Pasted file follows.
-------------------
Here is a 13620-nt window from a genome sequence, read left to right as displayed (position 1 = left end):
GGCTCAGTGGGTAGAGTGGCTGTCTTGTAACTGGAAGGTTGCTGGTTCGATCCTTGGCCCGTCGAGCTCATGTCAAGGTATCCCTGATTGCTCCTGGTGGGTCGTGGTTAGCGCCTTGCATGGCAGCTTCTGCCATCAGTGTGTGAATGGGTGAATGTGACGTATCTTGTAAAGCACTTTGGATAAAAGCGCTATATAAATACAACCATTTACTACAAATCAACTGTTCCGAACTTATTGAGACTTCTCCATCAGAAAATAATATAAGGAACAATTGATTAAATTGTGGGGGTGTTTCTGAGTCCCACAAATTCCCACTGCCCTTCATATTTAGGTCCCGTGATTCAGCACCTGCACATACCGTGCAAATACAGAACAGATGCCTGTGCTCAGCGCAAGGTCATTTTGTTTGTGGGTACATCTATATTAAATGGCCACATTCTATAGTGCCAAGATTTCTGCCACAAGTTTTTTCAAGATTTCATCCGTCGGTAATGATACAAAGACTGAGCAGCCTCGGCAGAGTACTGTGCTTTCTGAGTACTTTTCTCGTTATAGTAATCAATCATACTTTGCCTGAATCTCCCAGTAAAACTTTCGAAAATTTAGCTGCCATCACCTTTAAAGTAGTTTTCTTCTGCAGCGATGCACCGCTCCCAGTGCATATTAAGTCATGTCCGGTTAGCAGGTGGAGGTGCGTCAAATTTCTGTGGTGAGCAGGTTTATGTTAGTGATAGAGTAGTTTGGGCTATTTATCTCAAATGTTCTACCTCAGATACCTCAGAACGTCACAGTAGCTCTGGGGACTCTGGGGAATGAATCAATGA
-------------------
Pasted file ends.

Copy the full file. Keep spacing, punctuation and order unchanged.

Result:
Here is a 13620-nt window from a genome sequence, read left to right as displayed (position 1 = left end):
GGCTCAGTGGGTAGAGTGGCTGTCTTGTAACTGGAAGGTTGCTGGTTCGATCCTTGGCCCGTCGAGCTCATGTCAAGGTATCCCTGATTGCTCCTGGTGGGTCGTGGTTAGCGCCTTGCATGGCAGCTTCTGCCATCAGTGTGTGAATGGGTGAATGTGACGTATCTTGTAAAGCACTTTGGATAAAAGCGCTATATAAATACAACCATTTACTACAAATCAACTGTTCCGAACTTATTGAGACTTCTCCATCAGAAAATAATATAAGGAACAATTGATTAAATTGTGGGGGTGTTTCTGAGTCCCACAAATTCCCACTGCCCTTCATATTTAGGTCCCGTGATTCAGCACCTGCACATACCGTGCAAATACAGAACAGATGCCTGTGCTCAGCGCAAGGTCATTTTGTTTGTGGGTACATCTATATTAAATGGCCACATTCTATAGTGCCAAGATTTCTGCCACAAGTTTTTTCAAGATTTCATCCGTCGGTAATGATACAAAGACTGAGCAGCCTCGGCAGAGTACTGTGCTTTCTGAGTACTTTTCTCGTTATAGTAATCAATCATACTTTGCCTGAATCTCCCAGTAAAACTTTCGAAAATTTAGCTGCCATCACCTTTAAAGTAGTTTTCTTCTGCAGCGATGCACCGCTCCCAGTGCATATTAAGTCATGTCCGGTTAGCAGGTGGAGGTGCGTCAAATTTCTGTGGTGAGCAGGTTTATGTTAGTGATAGAGTAGTTTGGGCTATTTATCTCAAATGTTCTACCTCAGATACCTCAGAACGTCACAGTAGCTCTGGGGACTCTGGGGAATGAATCAATGA